Today’s From the Console to the TV Station is a very special one, or it is to me, anyway. There is only one show up for discussion, but it is my favorite example of a game-to-TV adaptation in theory and in practice. It’s a show that many people watched as children, and one that people often forget was a game first.
Hit the jump; what’s there may be a pleasant surprise.
Where in the World is Carmen Sandiego?/1991-1996/WGBH
Most kids who grew up playing PC games got a good mix of genres in, but when it came to gaming on the computer, all I had access to were educational games. I suppose my mother figured that if playing games was how I was going to spend all my time, she might as well trick me into learning something through it. The PC has always had more of them than anywhere else. But I didn’t mind; I found a lot of my old educational games just as fun as the non-educational ones I played on my consoles. I had many, but one of my favorites was Where in the World is Carmen Sandiego?.
In my opinion, Where in the World is Carmen Sandiego? marks the only time in the history of videogame-themed programming where the TV adaption surpassed the original product. Not to say that WitWiCS was a bad game, but it didn’t give away trips to anywhere in America, have funny sketches, or contain interim music performed by Rockapella. The show was so good that it won a Peabody in 1993, not to mention it would become the longest-running game show series on PBS and the second-longest-running children’s game show ever. Quite a different story than most videogame-to-TV adaptations, wouldn’t you say?
The third round took place in a section of the studio that had a huge map of the world on the floor. The host would read locations aloud, and the contestant would have to mark each one with a large flashing marker. And then, regardless of whether or not the contestant caught Carmen, The Chief (Lynne Thigpen, aka the omnipotent radio DJ from The Warriors, among other things) congratulated them with a rhyme, and then everybody danced.
Great shows always sprout a few spin-offs, and Carmen’s had quite a few since her first. Another game show with a history theme, Where in Time is Carmen Sandiego?, was produced from 1996 to 1998. Like Where in the World? before it, it was based on a game — a 1989 sequel to the original that used the successful Carmen Sandiego formula to teach history. The Chief made a glorious return to her post as co-host, but sadly, both Greg Lee and Rockapella were nowhere to be found. While time-traveling Carmen Sandiego had a lot more to teach children, she was not quite as popular as she was during her geography teaching career.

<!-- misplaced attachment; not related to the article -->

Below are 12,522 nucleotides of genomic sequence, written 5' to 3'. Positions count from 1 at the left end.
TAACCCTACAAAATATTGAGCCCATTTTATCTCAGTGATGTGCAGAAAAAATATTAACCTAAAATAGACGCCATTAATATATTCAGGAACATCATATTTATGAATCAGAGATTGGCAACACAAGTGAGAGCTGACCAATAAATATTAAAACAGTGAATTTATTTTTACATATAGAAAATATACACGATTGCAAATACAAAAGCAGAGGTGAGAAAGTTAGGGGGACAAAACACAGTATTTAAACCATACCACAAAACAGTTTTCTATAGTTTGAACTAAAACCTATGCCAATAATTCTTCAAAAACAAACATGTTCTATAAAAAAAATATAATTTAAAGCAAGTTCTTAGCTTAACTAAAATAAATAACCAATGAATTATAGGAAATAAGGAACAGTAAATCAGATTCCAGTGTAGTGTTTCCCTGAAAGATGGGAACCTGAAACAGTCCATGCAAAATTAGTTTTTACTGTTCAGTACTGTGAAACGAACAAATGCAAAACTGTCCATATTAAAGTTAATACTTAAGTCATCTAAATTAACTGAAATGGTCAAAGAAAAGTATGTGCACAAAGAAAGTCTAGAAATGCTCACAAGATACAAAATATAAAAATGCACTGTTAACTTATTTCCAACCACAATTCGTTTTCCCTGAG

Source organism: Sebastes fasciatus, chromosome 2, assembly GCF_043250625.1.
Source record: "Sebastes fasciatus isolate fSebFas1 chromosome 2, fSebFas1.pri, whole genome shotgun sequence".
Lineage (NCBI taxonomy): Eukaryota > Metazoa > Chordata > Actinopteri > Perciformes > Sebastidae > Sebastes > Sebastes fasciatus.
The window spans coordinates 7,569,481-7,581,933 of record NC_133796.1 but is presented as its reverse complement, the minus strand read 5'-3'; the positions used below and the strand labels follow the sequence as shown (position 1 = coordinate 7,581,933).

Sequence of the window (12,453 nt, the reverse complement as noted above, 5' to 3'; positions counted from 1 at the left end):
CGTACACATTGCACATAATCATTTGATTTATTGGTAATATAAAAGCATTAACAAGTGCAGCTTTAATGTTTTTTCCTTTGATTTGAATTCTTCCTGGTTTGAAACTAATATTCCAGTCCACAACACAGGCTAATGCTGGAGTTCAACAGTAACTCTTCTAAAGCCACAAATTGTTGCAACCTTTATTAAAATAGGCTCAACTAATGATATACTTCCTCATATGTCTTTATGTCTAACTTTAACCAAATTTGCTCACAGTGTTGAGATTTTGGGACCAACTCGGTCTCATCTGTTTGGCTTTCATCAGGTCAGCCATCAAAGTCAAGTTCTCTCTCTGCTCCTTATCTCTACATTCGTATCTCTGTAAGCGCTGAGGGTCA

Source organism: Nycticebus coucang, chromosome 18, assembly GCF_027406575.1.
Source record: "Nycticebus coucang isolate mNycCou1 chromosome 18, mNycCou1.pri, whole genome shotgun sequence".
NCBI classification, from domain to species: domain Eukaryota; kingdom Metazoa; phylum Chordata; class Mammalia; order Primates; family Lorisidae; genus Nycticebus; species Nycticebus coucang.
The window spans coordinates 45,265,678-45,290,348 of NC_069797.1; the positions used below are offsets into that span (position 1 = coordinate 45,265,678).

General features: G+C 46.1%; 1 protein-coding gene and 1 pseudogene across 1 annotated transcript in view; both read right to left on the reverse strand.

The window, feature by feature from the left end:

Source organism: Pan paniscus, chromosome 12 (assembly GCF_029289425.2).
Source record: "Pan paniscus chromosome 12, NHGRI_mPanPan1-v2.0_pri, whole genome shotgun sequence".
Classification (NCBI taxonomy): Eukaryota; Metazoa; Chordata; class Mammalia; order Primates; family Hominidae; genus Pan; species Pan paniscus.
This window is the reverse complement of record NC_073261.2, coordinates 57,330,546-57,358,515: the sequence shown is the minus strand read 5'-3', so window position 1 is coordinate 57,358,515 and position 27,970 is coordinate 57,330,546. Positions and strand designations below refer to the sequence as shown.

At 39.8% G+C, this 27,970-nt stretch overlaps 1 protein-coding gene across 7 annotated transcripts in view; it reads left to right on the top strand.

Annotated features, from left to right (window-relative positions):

Another spin off was a cartoon called Where on Earth is Carmen Sandiego?, which aired Saturday mornings on FOX. Brøderbund was very particular about how this show was produced; they did not want for it to contain violence like so many other FOX programs did at the time (X-Men, Spider-Man, Power Rangers). The focus of the show was to remain educational in nature and accessible for all ages. Where on Earth followed the adventures of two junior detectives as they tried to capture Carmen. This all took place in a videogame, with a live-action child actually being behind the controls. This cartoon was another quality videogame adaptation, and it earned the franchise an Emmy.
– Where in the World is Carmen Sandiego?: Pilot episode
– Where in the World is Carmen Sandiego?: More episodes
– Where in Time is Carmen Sandiego?
– Where on Earth is Carmen Sandiego?
There is so much I could say about these game-themed shows in particular. They educated and entertained me throughout my childhood, and did it well. They also captured the spirit of their source material wonderfully; making a game into a game show was just a brilliant way to go, and though Brøderbund themselves are long gone (they have since been swallowed up by bigger companies), I applaud them for having just the right amount of control over their property so that it wouldn’t be twisted into something the game was not.
But I’ve rambled on enough about this show. I hope that you’ve enjoyed this iteration of FtCttTS as much as I’ve enjoyed writing and reminiscing about this TV show. Nothing else to say but… do it, Rockapella!
As always, a thousand thanks to all those who have recorded and uploaded these programs to the Internet to preserve and share them.